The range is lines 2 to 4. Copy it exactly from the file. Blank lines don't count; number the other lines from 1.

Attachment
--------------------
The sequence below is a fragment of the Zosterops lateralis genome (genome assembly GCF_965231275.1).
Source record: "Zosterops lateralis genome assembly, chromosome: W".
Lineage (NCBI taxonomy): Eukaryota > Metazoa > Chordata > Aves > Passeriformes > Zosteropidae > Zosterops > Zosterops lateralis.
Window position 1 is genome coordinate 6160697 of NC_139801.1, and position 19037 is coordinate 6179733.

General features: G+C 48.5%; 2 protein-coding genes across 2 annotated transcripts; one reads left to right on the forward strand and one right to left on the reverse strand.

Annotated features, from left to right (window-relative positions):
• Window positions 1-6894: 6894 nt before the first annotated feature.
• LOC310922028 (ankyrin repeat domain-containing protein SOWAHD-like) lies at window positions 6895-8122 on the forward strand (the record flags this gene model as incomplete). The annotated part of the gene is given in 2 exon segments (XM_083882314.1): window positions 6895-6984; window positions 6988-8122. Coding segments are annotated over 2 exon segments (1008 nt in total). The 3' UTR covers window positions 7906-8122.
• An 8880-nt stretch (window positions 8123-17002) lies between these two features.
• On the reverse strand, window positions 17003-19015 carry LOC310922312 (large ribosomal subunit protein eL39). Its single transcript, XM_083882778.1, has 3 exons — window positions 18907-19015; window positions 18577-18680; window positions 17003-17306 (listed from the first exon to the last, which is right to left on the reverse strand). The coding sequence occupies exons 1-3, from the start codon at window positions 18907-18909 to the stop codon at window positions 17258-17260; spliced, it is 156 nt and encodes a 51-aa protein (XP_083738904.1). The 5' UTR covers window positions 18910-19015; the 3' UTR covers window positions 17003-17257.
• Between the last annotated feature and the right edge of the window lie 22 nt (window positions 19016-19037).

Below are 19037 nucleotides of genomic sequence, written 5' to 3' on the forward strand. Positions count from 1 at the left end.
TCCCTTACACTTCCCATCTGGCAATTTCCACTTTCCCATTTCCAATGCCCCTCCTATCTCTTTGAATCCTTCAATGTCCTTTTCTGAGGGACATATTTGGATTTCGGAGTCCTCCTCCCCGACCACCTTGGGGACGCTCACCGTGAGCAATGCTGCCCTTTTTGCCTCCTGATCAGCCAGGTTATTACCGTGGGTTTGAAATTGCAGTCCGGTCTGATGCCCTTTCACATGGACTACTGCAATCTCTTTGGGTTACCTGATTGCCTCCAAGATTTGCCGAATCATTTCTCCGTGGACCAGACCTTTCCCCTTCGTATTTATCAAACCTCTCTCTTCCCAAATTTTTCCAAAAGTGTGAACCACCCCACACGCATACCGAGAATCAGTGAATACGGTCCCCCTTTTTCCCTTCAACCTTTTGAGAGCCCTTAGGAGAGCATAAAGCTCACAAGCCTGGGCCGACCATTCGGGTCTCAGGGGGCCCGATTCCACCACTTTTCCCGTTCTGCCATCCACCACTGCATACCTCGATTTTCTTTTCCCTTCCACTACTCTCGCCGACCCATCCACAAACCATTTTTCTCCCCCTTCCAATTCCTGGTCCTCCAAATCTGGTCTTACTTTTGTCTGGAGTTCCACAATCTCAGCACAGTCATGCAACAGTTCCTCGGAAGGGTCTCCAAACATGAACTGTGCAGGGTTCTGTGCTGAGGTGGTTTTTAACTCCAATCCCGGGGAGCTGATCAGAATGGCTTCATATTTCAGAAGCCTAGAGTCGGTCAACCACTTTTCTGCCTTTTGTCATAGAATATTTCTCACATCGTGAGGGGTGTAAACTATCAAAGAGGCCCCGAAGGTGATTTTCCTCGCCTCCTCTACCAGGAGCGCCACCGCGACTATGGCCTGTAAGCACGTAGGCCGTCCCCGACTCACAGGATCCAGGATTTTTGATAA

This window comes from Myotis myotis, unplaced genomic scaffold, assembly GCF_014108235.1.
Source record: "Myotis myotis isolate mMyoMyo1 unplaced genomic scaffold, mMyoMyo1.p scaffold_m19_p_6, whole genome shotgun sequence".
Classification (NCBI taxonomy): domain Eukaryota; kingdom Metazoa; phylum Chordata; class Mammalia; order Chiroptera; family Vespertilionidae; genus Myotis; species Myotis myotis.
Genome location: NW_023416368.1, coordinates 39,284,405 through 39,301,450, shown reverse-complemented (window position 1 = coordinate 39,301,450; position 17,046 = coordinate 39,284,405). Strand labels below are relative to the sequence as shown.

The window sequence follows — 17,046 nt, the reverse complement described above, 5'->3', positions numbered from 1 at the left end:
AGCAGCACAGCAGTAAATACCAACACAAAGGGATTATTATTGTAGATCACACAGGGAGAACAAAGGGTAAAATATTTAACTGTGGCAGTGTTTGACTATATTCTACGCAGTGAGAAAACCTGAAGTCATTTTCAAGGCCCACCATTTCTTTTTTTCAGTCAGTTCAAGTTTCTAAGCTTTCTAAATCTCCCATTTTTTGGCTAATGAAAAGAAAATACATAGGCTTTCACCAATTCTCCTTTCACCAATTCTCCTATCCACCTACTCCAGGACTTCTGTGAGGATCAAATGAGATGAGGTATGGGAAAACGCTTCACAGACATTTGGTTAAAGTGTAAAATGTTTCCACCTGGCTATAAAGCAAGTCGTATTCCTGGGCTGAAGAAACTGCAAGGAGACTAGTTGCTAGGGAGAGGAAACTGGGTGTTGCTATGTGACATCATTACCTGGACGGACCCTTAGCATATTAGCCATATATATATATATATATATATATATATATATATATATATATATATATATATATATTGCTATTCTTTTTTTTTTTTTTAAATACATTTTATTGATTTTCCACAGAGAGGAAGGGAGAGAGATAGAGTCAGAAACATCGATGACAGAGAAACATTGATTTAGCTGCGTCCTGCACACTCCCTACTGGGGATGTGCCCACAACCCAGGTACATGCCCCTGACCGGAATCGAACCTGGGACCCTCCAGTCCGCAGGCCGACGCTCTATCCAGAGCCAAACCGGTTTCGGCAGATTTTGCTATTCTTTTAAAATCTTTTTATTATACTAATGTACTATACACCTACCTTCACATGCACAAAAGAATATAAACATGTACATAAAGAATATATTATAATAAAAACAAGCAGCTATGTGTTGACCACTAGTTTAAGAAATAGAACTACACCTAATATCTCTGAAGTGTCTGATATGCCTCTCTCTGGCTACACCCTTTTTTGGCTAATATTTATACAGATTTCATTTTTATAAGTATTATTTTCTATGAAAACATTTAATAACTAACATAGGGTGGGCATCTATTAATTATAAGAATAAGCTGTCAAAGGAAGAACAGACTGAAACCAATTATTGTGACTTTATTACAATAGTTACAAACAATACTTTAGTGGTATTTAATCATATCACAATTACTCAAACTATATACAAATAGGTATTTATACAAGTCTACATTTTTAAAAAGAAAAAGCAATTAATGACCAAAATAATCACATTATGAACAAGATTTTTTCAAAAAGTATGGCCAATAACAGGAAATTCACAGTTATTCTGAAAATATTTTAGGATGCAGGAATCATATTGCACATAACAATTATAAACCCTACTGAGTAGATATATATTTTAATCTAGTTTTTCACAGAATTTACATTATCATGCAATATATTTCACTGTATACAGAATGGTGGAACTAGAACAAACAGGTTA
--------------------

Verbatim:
Source record: "Zosterops lateralis genome assembly, chromosome: W".
Lineage (NCBI taxonomy): Eukaryota > Metazoa > Chordata > Aves > Passeriformes > Zosteropidae > Zosterops > Zosterops lateralis.
Window position 1 is genome coordinate 6160697 of NC_139801.1, and position 19037 is coordinate 6179733.